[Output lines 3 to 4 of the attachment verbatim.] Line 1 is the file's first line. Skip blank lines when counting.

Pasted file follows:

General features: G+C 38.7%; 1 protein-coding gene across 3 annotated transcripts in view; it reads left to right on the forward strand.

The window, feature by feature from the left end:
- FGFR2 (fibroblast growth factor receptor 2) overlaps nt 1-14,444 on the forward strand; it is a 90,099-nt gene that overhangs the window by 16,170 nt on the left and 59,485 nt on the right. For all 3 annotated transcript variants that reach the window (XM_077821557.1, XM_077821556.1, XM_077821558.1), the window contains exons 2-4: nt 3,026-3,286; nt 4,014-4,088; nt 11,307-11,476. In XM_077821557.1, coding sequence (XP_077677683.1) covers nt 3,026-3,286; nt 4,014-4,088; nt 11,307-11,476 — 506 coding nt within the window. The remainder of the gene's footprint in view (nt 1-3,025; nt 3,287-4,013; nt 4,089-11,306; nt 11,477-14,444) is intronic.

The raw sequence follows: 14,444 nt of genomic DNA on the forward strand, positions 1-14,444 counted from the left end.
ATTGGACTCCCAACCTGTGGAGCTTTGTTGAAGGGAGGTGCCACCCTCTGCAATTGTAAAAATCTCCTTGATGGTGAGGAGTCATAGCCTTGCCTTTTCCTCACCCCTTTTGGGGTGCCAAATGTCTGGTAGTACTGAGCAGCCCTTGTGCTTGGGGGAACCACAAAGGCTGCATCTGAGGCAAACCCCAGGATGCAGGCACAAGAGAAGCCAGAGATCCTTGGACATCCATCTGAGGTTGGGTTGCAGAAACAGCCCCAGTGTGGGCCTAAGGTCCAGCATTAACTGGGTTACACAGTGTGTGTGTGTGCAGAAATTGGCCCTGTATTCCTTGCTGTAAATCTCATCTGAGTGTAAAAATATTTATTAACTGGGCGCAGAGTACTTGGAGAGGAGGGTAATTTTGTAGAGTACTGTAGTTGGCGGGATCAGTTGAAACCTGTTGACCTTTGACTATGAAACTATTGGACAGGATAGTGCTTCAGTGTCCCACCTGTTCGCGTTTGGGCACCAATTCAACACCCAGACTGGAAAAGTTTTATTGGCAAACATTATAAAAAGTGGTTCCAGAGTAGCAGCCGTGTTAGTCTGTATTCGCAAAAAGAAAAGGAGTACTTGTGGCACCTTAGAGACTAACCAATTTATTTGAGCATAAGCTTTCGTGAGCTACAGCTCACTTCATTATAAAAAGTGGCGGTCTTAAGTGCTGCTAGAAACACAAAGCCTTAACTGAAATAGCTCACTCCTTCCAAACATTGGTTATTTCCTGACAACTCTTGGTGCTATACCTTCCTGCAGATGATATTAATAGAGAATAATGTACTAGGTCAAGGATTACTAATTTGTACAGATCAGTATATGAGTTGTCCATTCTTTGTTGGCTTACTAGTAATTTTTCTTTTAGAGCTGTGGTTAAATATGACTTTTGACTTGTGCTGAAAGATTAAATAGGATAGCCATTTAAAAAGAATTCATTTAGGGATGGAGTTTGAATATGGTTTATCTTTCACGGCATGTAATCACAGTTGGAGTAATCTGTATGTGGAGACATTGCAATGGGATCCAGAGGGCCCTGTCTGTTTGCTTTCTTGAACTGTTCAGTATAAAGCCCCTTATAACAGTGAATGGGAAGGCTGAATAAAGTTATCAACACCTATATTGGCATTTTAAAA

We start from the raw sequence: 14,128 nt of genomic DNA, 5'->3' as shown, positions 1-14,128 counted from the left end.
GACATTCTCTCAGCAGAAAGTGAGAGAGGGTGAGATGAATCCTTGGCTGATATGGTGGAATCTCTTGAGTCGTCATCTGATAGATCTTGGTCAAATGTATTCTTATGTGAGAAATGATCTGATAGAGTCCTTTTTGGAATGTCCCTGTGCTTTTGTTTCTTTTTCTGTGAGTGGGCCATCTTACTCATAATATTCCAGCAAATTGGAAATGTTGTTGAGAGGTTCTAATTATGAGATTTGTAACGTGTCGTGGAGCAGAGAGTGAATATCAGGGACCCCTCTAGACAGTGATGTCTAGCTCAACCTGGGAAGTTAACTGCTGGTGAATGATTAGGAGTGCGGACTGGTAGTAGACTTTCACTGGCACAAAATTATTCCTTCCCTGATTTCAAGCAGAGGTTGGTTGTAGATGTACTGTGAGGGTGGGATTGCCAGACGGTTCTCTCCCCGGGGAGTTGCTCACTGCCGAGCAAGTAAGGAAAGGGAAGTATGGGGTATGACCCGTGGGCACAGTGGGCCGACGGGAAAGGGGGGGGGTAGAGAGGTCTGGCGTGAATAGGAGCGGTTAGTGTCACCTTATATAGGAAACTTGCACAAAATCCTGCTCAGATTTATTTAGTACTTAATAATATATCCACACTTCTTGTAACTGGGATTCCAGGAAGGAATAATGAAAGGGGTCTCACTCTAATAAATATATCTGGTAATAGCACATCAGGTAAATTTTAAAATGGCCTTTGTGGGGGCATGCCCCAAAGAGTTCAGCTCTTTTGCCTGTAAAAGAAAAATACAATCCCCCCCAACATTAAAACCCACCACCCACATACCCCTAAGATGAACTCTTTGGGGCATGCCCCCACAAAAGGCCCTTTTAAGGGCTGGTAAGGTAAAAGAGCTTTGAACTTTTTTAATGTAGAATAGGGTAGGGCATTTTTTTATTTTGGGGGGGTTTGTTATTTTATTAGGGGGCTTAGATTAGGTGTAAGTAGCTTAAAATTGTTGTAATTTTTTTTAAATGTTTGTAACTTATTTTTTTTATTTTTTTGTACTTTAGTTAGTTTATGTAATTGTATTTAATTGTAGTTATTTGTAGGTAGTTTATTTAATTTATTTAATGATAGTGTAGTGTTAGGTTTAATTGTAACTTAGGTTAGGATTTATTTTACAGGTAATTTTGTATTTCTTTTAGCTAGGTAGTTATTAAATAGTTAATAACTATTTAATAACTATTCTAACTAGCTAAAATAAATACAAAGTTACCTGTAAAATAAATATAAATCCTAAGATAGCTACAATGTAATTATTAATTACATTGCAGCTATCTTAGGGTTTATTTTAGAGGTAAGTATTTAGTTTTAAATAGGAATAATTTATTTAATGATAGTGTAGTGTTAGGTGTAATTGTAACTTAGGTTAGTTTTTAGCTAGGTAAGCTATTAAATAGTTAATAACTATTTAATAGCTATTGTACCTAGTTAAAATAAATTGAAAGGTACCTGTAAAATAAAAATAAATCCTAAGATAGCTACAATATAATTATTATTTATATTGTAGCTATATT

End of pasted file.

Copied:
- FGFR2 (fibroblast growth factor receptor 2) overlaps nt 1-14,444 on the forward strand; it is a 90,099-nt gene that overhangs the window by 16,170 nt on the left and 59,485 nt on the right. For all 3 annotated transcript variants that reach the window (XM_077821557.1, XM_077821556.1, XM_077821558.1), the window contains exons 2-4: nt 3,026-3,286; nt 4,014-4,088; nt 11,307-11,476. In XM_077821557.1, coding sequence (XP_077677683.1) covers nt 3,026-3,286; nt 4,014-4,088; nt 11,307-11,476 — 506 coding nt within the window. The remainder of the gene's footprint in view (nt 1-3,025; nt 3,287-4,013; nt 4,089-11,306; nt 11,477-14,444) is intronic.

The raw sequence follows: 14,444 nt of genomic DNA on the forward strand, positions 1-14,444 counted from the left end.